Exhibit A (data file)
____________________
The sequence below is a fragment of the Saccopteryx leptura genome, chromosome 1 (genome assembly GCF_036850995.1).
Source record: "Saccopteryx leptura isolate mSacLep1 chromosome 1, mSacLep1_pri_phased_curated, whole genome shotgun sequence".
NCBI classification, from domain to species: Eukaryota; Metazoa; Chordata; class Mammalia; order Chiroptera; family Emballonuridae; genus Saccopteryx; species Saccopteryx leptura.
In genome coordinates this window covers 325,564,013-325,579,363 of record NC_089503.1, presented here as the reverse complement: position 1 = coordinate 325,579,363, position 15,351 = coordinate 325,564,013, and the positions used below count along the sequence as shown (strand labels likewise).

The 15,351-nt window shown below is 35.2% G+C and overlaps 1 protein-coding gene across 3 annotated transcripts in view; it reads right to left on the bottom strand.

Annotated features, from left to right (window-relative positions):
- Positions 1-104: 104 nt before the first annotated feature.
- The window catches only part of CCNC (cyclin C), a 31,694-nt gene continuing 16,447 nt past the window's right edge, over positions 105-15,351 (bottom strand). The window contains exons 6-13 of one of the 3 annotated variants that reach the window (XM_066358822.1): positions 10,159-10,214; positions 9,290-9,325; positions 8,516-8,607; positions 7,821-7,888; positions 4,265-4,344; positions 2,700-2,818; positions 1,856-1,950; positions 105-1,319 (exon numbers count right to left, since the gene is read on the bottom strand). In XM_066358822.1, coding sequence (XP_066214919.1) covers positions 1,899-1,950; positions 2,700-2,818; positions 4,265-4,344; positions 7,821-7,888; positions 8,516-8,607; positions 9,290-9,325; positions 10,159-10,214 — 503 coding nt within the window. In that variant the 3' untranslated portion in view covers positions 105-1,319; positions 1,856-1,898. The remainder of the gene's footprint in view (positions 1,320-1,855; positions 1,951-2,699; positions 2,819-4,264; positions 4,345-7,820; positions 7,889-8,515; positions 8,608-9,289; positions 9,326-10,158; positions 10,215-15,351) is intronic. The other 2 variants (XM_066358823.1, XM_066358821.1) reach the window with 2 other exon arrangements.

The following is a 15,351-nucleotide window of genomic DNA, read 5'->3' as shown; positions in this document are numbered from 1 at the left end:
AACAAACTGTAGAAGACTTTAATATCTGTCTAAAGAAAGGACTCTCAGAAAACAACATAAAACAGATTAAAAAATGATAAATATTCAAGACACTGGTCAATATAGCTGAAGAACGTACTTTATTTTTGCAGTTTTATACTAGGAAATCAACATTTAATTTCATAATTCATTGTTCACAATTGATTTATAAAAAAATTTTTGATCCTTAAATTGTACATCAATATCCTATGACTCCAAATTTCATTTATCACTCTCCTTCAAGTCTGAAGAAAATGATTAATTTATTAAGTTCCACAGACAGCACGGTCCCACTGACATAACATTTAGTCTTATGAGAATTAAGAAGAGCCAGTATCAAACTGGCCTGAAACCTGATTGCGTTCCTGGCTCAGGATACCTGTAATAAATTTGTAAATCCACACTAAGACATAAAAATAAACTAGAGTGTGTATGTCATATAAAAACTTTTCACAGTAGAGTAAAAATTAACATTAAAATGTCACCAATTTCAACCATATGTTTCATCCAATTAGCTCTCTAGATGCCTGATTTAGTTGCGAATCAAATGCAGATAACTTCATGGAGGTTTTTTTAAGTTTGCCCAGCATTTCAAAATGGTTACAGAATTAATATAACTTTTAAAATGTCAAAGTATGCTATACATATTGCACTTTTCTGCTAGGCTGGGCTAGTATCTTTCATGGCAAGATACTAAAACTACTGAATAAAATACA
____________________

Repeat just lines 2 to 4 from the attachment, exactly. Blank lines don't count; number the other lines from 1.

Source record: "Saccopteryx leptura isolate mSacLep1 chromosome 1, mSacLep1_pri_phased_curated, whole genome shotgun sequence".
NCBI classification, from domain to species: Eukaryota; Metazoa; Chordata; class Mammalia; order Chiroptera; family Emballonuridae; genus Saccopteryx; species Saccopteryx leptura.
In genome coordinates this window covers 325,564,013-325,579,363 of record NC_089503.1, presented here as the reverse complement: position 1 = coordinate 325,579,363, position 15,351 = coordinate 325,564,013, and the positions used below count along the sequence as shown (strand labels likewise).